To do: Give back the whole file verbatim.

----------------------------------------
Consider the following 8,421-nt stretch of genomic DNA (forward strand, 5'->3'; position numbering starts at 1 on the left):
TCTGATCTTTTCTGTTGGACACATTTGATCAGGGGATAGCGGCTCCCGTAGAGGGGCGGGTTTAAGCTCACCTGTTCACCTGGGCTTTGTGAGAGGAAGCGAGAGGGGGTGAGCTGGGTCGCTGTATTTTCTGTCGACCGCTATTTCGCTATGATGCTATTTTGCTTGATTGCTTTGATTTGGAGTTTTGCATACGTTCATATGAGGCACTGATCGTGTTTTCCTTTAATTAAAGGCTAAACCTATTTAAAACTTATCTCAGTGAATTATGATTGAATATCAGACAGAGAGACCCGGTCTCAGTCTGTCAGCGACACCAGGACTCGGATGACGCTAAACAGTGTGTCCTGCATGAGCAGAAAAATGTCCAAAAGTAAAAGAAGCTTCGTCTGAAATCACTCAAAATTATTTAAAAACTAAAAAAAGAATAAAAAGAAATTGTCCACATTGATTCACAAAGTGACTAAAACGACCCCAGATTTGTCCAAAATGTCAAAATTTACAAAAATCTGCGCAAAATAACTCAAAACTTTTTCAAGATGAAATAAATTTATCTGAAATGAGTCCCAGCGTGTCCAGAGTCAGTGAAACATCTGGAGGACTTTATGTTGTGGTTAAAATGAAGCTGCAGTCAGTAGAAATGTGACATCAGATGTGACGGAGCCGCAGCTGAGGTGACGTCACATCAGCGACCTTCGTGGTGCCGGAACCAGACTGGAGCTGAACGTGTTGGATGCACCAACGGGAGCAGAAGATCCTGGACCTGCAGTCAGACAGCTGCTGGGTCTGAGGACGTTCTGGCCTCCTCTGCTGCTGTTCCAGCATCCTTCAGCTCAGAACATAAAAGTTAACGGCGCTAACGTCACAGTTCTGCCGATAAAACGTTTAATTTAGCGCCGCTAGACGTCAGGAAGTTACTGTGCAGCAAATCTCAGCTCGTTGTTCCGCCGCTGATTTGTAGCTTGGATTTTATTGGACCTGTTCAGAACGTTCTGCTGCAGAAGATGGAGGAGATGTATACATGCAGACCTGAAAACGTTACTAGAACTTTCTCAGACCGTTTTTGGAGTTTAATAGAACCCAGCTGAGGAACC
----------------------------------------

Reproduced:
Consider the following 8,421-nt stretch of genomic DNA (forward strand, 5'->3'; position numbering starts at 1 on the left):
TCTGATCTTTTCTGTTGGACACATTTGATCAGGGGATAGCGGCTCCCGTAGAGGGGCGGGTTTAAGCTCACCTGTTCACCTGGGCTTTGTGAGAGGAAGCGAGAGGGGGTGAGCTGGGTCGCTGTATTTTCTGTCGACCGCTATTTCGCTATGATGCTATTTTGCTTGATTGCTTTGATTTGGAGTTTTGCATACGTTCATATGAGGCACTGATCGTGTTTTCCTTTAATTAAAGGCTAAACCTATTTAAAACTTATCTCAGTGAATTATGATTGAATATCAGACAGAGAGACCCGGTCTCAGTCTGTCAGCGACACCAGGACTCGGATGACGCTAAACAGTGTGTCCTGCATGAGCAGAAAAATGTCCAAAAGTAAAAGAAGCTTCGTCTGAAATCACTCAAAATTATTTAAAAACTAAAAAAAGAATAAAAAGAAATTGTCCACATTGATTCACAAAGTGACTAAAACGACCCCAGATTTGTCCAAAATGTCAAAATTTACAAAAATCTGCGCAAAATAACTCAAAACTTTTTCAAGATGAAATAAATTTATCTGAAATGAGTCCCAGCGTGTCCAGAGTCAGTGAAACATCTGGAGGACTTTATGTTGTGGTTAAAATGAAGCTGCAGTCAGTAGAAATGTGACATCAGATGTGACGGAGCCGCAGCTGAGGTGACGTCACATCAGCGACCTTCGTGGTGCCGGAACCAGACTGGAGCTGAACGTGTTGGATGCACCAACGGGAGCAGAAGATCCTGGACCTGCAGTCAGACAGCTGCTGGGTCTGAGGACGTTCTGGCCTCCTCTGCTGCTGTTCCAGCATCCTTCAGCTCAGAACATAAAAGTTAACGGCGCTAACGTCACAGTTCTGCCGATAAAACGTTTAATTTAGCGCCGCTAGACGTCAGGAAGTTACTGTGCAGCAAATCTCAGCTCGTTGTTCCGCCGCTGATTTGTAGCTTGGATTTTATTGGACCTGTTCAGAACGTTCTGCTGCAGAAGATGGAGGAGATGTATACATGCAGACCTGAAAACGTTACTAGAACTTTCTCAGACCGTTTTTGGAGTTTAATAGAACCCAGCTGAGGAACC